We currently have a two-week sprint and we seem to have issues with timing between testing and development. We have (nearly) daily releases to a test environment. We stage our release about 1.5 days before the production release in a separate environment. We have 3 developers and 1 tester.

One strategy is to test through these daily releases as features/bug fixes are code-completed. The drawback with this strategy is that the code base is in constant flux and what passed testing at the beginning may not pass at the end. There is a little bit of time to retest things during the 1.5-day window, but not enough to test everything.

The other strategy is to stagger the testing so that the tester is working on the (frozen) codebase one sprint behind the developers. The drawback with this is that if problems are found, the functionality needs to be remembered/rehashed/etc - a lot of the arguments against the waterfall.

Does anyone have any opinions about which way is better or an alternative?


  • 1
    "what passed testing at the beginning may not pass at the end" - why is this, aren't there automated tests that are picking up these failures quickly ? Commented Aug 29, 2012 at 16:08
  • 2
    can the devs help the tester with the testing if there really is 'too much' ? shouldn't the whole team be helping rather than having the devs carry on creating work that the tester cannot test ? Commented Aug 29, 2012 at 16:10
  • That's a good point, Phil, but if automated tests could pick up everything, they wouldn't need a manual tester too. And in many corporate cultures, slowing the devs down is -never- a valid option. You and I both agree that untested software is dangerous and risky, but many (too many) places consider thorough testing a "nice to have".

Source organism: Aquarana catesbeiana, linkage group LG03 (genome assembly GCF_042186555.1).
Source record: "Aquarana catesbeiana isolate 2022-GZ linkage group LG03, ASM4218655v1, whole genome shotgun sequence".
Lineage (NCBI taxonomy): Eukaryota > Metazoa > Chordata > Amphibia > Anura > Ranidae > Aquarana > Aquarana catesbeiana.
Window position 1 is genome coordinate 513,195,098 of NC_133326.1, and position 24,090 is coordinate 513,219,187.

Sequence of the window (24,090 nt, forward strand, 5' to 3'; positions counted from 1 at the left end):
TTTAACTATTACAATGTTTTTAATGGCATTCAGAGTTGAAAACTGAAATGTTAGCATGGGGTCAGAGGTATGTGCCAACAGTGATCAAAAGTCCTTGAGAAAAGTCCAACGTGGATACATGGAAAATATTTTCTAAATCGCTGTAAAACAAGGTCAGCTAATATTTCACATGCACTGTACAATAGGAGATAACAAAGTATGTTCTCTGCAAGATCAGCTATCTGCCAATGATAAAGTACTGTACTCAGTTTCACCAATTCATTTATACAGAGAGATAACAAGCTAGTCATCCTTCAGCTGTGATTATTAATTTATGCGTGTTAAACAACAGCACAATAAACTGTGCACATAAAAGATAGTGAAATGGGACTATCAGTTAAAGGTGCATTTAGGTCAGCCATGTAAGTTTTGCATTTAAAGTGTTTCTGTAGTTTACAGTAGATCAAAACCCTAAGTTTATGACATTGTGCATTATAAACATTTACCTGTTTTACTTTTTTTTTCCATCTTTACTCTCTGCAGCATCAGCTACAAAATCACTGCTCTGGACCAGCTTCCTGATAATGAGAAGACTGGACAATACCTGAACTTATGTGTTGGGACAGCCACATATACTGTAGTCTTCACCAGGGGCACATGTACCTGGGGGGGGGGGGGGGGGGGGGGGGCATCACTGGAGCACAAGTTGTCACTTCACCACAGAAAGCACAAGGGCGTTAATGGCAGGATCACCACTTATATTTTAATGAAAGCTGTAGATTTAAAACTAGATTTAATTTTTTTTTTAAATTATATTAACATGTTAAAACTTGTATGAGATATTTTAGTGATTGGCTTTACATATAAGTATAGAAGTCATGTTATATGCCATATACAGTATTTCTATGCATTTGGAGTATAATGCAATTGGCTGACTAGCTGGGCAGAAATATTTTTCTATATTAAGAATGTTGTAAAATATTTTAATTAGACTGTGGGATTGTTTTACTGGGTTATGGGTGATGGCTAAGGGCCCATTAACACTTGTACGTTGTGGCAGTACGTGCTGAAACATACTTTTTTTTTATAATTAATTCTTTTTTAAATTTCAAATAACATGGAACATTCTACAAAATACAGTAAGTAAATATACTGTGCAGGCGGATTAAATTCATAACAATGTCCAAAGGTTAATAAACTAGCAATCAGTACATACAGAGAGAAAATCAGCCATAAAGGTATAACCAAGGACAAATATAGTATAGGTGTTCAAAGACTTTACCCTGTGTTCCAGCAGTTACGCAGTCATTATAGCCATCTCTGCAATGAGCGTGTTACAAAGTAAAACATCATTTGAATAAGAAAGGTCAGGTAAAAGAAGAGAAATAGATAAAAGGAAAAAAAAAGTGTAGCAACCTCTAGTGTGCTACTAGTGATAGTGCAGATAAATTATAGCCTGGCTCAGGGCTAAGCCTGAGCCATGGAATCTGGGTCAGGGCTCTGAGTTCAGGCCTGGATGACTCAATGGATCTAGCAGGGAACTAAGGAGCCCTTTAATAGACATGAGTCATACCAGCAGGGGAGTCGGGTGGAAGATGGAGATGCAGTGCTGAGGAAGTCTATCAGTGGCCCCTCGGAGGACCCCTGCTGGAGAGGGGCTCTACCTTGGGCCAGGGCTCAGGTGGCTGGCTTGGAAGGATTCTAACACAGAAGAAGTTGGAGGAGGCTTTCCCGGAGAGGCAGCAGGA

– corsiKa
    Commented Aug 29, 2012 at 17:53
  • Phil, we currently working toward more automation, but we aren't there yet. You bring a valuable point that this would help alleviate the issue we are experiencing.
    – user2101
    Commented Aug 29, 2012 at 19:07

6 Answers 6


If you want to go fast, you need to assume that once something is tested and working in a cycle, it will continue to work in that cycle. If you cannot make that assumption, you either need to spend more time testing (by yourself or with the help of others) or your developers need to deliver higher-quality code. No one but you and your developers can decide how to deliver higher-quality code; the path you take depends on your circumstances.